Online comments were brutal, and many are not suitable for publication. Some asked DG, “Do you know Chinese invented noodles? This is totally stupid.” Some declared, “We don’t care for Italian food cause it tastes like sh-t.” Many comments also targeted the Chinese model in the video. She was called a “traitor,” an “idiot” who needs to learn how to use chopsticks properly.

The online storm from Chinese netizens quickly worsened into a category five hurricane after someone named “diet_panda” posted a deleted tweet, supposedly coming from D&G designer Stefano Gabbana’s account, containing derogatory comments about China. Gabbana quickly clarified that his Twitter account was hacked and he didn’t write those tweets, because he loves China and Chinese people.

D&G issued an apology to China and Chinese people. But Chinese celebrities immediately announced through Weibo (a Twitter-like social media platform in China) that they weren’t going to attend the DG fashion show. China’s Communist Youth League said foreign companies must show “respect to Chinese people” if they want to invest in China.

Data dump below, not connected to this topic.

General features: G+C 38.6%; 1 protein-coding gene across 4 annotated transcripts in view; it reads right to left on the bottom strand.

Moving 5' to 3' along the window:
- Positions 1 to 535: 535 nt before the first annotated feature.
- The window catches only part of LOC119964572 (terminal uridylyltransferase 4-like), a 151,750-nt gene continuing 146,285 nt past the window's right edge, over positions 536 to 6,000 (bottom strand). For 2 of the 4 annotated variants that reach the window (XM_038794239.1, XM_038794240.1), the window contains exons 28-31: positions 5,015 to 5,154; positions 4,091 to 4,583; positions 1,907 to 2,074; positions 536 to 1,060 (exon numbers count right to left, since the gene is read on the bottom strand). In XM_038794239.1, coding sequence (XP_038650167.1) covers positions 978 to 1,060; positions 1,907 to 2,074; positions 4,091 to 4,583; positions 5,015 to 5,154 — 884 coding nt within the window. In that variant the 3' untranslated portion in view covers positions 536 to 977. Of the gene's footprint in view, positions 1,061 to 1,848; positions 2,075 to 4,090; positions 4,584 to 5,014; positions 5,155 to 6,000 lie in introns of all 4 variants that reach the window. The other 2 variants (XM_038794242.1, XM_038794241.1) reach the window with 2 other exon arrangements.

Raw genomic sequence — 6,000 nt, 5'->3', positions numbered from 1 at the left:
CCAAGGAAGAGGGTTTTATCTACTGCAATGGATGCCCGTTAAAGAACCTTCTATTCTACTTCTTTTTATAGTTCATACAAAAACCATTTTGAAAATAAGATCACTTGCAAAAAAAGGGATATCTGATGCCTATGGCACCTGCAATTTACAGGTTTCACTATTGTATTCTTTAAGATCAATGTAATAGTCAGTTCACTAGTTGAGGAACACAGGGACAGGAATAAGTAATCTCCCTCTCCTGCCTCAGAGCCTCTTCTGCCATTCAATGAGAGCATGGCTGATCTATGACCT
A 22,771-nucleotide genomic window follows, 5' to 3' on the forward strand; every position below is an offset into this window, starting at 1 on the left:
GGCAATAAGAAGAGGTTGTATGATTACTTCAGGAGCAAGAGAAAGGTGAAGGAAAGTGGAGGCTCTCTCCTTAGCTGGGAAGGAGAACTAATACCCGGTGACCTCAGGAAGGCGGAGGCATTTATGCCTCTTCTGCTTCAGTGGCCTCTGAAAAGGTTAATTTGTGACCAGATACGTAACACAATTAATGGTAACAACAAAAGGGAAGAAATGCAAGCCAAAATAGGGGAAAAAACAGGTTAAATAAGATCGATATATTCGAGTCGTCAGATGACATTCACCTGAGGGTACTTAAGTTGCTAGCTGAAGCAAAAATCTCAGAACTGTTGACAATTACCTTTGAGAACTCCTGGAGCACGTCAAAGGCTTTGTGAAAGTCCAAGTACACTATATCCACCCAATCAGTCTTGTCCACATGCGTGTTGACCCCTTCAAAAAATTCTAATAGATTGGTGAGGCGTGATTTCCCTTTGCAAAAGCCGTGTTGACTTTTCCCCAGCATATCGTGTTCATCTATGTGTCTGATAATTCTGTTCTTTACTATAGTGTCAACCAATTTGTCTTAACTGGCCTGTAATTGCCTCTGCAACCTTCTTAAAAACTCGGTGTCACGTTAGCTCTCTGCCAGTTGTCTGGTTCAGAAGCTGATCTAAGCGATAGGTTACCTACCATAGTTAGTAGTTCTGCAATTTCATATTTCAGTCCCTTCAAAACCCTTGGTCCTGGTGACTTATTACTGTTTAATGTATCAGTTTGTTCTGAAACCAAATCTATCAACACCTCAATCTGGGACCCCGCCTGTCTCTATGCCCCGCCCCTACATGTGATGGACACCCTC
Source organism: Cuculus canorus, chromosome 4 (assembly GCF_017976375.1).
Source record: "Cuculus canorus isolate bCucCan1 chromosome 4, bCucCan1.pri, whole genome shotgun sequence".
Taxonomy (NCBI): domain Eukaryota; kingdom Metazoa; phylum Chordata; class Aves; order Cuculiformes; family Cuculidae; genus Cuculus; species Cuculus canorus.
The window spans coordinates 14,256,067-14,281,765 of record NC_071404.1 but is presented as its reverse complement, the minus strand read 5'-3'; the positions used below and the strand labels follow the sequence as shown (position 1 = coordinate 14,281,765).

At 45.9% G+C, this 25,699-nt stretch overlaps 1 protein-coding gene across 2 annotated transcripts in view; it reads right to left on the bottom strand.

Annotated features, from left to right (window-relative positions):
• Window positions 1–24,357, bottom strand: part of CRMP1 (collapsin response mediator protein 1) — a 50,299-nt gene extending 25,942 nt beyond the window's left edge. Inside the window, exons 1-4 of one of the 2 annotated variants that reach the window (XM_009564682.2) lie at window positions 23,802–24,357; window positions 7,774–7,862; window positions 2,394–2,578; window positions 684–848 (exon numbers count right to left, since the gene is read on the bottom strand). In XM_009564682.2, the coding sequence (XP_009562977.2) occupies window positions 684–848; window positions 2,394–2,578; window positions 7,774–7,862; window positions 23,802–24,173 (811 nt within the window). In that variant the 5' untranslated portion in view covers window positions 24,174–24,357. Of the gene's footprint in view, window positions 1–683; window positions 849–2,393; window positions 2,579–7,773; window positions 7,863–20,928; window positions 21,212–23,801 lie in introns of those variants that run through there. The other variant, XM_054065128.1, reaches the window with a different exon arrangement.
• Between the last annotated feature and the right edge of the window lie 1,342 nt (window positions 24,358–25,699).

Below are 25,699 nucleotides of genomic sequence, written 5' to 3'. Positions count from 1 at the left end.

In the words of Chinese singer Karry Wang Junkai, who was D&G’s China ambassador, “The motherland is above everything. We are deeply proud and confident about Chinese culture and spiritual aesthetics.” This language reminds me of the public apology issued by another Chinese celebrity, actress Fan Bingbing. I can’t help wondering whether these celebrities really mean what they say or they are so well-indoctrinated that they only say what the government wants them to.

With celebrities cancelling their appearances and booked models refusing to walk the runway, D&G eventually had to cancel its show just hours before its scheduled time.

D&G’s short videos aren’t very funny, maybe even silly. But calling them racist seems like overkill. So why did these ads cause such a firestorm in China? Why are some Chinese so easily offended?

It’s because the Chinese government has long instilled in Chinese people that China suffered a “100-year humiliation” from 1839 to 1949 as a result of Western powers and Japan’s invasion and occupation. The Communist Party gives itself credit for rejuvenating China or, in their words, returning China to its former glory as a world-leading power.